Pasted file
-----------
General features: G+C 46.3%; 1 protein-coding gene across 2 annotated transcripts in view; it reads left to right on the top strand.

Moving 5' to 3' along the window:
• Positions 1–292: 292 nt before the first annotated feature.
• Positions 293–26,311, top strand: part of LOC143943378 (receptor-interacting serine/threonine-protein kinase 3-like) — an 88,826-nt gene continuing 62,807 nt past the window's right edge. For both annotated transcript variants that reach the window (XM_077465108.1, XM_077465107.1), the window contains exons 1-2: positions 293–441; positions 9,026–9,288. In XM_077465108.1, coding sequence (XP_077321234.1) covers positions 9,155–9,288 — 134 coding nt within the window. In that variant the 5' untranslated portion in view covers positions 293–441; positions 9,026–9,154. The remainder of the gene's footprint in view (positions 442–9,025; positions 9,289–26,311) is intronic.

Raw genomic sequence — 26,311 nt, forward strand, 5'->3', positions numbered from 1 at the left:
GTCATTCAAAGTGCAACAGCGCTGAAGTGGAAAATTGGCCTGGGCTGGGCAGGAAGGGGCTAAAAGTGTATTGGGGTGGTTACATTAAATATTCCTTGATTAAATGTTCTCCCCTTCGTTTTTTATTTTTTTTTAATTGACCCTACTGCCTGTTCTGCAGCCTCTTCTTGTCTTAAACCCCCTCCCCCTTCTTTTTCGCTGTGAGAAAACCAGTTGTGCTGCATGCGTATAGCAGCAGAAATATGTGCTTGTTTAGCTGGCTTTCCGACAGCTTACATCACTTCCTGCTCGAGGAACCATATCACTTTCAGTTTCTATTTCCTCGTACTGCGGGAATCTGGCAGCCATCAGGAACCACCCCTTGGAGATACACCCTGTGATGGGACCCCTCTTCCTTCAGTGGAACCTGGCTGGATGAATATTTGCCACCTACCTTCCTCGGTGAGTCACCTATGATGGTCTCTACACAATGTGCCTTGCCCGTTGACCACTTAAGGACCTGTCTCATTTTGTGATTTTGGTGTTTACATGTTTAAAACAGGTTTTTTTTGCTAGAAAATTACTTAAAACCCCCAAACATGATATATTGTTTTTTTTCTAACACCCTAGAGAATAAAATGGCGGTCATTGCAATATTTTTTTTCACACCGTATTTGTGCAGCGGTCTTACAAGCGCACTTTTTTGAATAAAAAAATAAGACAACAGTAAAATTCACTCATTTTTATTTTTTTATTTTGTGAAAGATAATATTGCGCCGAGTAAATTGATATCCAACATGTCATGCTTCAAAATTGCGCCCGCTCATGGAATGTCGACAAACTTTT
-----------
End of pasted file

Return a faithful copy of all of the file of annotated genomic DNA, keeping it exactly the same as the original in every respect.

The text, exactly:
General features: G+C 46.3%; 1 protein-coding gene across 2 annotated transcripts in view; it reads left to right on the top strand.

Moving 5' to 3' along the window:
• Positions 1–292: 292 nt before the first annotated feature.
• Positions 293–26,311, top strand: part of LOC143943378 (receptor-interacting serine/threonine-protein kinase 3-like) — an 88,826-nt gene continuing 62,807 nt past the window's right edge. For both annotated transcript variants that reach the window (XM_077465108.1, XM_077465107.1), the window contains exons 1-2: positions 293–441; positions 9,026–9,288. In XM_077465108.1, coding sequence (XP_077321234.1) covers positions 9,155–9,288 — 134 coding nt within the window. In that variant the 5' untranslated portion in view covers positions 293–441; positions 9,026–9,154. The remainder of the gene's footprint in view (positions 442–9,025; positions 9,289–26,311) is intronic.

Raw genomic sequence — 26,311 nt, forward strand, 5'->3', positions numbered from 1 at the left:
GTCATTCAAAGTGCAACAGCGCTGAAGTGGAAAATTGGCCTGGGCTGGGCAGGAAGGGGCTAAAAGTGTATTGGGGTGGTTACATTAAATATTCCTTGATTAAATGTTCTCCCCTTCGTTTTTTATTTTTTTTTAATTGACCCTACTGCCTGTTCTGCAGCCTCTTCTTGTCTTAAACCCCCTCCCCCTTCTTTTTCGCTGTGAGAAAACCAGTTGTGCTGCATGCGTATAGCAGCAGAAATATGTGCTTGTTTAGCTGGCTTTCCGACAGCTTACATCACTTCCTGCTCGAGGAACCATATCACTTTCAGTTTCTATTTCCTCGTACTGCGGGAATCTGGCAGCCATCAGGAACCACCCCTTGGAGATACACCCTGTGATGGGACCCCTCTTCCTTCAGTGGAACCTGGCTGGATGAATATTTGCCACCTACCTTCCTCGGTGAGTCACCTATGATGGTCTCTACACAATGTGCCTTGCCCGTTGACCACTTAAGGACCTGTCTCATTTTGTGATTTTGGTGTTTACATGTTTAAAACAGGTTTTTTTTGCTAGAAAATTACTTAAAACCCCCAAACATGATATATTGTTTTTTTTCTAACACCCTAGAGAATAAAATGGCGGTCATTGCAATATTTTTTTTCACACCGTATTTGTGCAGCGGTCTTACAAGCGCACTTTTTTGAATAAAAAAATAAGACAACAGTAAAATTCACTCATTTTTATTTTTTTATTTTGTGAAAGATAATATTGCGCCGAGTAAATTGATATCCAACATGTCATGCTTCAAAATTGCGCCCGCTCATGGAATGTCGACAAACTTTT